When Cardiac Enlargement Is Suspected, How Do You Know Which Chambers Are Enlarged?

Ventricular enlargement usually displaces the lower heart border to the left and posteriorly. This is true whether it is right ventricle (RV) or left ventricle (LV), as the RV, when enlarged, tends to push the LV to the left and back. The best way to tell RV from LV enlargement is to look at their outflow tracts. If the pulmonary arteries are enlarged and the aorta is diminutive, the RV is probably enlarged.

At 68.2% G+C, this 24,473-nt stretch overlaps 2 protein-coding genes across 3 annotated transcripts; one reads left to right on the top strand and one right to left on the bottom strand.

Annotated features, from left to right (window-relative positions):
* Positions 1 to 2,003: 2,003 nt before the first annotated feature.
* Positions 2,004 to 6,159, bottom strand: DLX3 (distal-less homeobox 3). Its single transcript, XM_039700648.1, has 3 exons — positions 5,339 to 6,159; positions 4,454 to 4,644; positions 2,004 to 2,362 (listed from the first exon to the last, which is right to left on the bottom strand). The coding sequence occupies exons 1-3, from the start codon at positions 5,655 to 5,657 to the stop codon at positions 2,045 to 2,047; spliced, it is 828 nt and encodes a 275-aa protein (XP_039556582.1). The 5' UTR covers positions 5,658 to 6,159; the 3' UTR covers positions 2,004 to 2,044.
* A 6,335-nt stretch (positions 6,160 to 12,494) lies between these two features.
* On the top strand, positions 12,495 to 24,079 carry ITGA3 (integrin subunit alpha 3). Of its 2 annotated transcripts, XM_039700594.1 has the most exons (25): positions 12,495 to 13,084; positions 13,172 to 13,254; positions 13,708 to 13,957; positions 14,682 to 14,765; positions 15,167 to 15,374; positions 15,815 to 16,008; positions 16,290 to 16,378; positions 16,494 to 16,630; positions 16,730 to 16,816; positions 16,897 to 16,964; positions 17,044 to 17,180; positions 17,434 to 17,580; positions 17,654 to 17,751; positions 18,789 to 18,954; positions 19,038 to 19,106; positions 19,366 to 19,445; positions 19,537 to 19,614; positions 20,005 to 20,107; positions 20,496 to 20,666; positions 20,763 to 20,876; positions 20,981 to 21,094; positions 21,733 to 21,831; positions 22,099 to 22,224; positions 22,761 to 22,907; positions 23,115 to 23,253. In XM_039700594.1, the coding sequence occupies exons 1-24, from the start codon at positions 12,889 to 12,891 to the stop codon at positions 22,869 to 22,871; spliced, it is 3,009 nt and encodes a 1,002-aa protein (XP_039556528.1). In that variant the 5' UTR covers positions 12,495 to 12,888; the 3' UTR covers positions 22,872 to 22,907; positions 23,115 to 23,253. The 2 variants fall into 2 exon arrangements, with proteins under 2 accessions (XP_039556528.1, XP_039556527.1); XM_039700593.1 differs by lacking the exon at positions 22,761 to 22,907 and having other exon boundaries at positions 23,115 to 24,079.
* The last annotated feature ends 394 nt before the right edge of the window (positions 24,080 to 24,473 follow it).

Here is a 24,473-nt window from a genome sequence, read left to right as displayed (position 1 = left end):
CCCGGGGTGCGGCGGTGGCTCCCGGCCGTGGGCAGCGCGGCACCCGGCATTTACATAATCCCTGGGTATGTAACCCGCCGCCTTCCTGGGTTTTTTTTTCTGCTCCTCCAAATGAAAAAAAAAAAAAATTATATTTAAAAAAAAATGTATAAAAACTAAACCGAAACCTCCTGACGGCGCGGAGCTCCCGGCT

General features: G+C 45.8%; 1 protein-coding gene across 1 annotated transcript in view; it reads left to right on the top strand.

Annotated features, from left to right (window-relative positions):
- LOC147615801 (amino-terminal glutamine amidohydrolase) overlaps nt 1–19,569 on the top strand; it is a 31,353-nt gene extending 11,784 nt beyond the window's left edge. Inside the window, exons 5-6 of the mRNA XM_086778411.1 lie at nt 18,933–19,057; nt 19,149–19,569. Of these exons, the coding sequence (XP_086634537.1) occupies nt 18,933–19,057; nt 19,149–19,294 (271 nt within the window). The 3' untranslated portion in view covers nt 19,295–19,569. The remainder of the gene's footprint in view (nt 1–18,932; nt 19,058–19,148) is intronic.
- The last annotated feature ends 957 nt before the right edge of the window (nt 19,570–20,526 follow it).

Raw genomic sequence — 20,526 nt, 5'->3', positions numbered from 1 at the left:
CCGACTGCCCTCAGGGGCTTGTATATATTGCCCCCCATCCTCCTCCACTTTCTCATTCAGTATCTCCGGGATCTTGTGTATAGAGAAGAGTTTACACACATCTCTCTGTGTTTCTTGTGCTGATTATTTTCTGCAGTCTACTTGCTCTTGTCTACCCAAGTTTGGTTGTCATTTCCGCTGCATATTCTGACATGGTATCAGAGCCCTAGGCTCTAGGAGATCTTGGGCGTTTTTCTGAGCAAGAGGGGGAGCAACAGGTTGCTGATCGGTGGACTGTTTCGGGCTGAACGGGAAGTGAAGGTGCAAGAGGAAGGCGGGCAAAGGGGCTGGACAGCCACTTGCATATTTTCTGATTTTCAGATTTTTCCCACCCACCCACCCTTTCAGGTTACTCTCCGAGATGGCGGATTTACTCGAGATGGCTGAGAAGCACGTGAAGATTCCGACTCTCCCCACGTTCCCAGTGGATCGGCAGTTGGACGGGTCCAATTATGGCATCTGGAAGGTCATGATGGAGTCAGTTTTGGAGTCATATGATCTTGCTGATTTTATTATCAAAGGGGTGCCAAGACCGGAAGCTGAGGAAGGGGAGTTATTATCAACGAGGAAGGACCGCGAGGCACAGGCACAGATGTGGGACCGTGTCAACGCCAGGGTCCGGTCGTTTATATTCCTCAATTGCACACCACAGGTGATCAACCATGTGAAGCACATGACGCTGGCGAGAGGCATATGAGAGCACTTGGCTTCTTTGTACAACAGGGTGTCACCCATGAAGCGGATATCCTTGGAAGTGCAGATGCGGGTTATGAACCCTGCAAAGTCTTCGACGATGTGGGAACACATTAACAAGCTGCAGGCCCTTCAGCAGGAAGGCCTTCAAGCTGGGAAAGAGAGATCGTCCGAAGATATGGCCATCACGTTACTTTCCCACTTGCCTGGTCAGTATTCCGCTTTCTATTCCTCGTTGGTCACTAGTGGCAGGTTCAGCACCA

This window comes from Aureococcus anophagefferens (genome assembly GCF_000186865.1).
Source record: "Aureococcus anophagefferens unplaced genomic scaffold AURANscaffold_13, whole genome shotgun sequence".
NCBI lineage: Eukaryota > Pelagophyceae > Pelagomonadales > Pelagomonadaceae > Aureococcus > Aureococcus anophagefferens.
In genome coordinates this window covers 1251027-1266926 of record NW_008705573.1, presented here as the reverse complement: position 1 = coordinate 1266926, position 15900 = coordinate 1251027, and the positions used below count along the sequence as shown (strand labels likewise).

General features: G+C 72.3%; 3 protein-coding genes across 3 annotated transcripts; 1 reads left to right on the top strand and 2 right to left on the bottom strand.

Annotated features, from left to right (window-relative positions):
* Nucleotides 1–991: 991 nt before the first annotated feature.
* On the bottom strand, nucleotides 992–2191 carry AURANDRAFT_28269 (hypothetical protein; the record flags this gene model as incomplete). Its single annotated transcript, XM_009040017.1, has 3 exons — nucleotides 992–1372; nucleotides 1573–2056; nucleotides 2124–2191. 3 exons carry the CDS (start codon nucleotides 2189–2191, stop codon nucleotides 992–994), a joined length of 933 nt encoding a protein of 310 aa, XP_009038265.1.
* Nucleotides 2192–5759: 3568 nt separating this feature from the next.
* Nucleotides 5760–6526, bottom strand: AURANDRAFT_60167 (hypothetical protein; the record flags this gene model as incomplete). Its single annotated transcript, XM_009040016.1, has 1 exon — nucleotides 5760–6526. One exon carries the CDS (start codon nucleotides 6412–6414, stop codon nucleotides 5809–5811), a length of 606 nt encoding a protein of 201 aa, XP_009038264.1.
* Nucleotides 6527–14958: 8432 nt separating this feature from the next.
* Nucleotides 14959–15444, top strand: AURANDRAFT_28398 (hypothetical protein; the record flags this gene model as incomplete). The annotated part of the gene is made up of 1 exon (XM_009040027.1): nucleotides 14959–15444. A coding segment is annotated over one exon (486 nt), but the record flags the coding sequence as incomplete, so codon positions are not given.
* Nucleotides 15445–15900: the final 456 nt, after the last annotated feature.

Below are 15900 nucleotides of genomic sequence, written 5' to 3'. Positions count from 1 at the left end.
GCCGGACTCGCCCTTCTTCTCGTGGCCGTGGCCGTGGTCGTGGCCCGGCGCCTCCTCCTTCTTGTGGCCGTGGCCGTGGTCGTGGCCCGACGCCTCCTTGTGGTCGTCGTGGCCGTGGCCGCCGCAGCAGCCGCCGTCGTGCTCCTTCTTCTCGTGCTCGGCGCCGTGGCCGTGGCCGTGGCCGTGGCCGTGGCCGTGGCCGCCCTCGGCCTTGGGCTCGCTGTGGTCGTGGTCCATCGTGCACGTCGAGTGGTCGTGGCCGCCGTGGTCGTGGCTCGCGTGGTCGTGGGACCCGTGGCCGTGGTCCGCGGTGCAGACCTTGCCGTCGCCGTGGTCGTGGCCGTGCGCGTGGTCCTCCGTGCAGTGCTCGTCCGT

If the aorta (ascending, knob, or overall) looks enlarged, it is probably the LV.

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Remember, both may be enlarged at the same time!

Left atrial enlargement makes a convexity between the left pulmonary artery and LV on the frontal view and may make a round double density‚ just inferior to the carina and seen through the right atrial contour on the frontal view. It also displaces the descending left lower lobe bronchus backward on the lateral view.

Right atrial enlargement (rare as an isolated finding in adults) causes the lower right heart border to bulge rightward.

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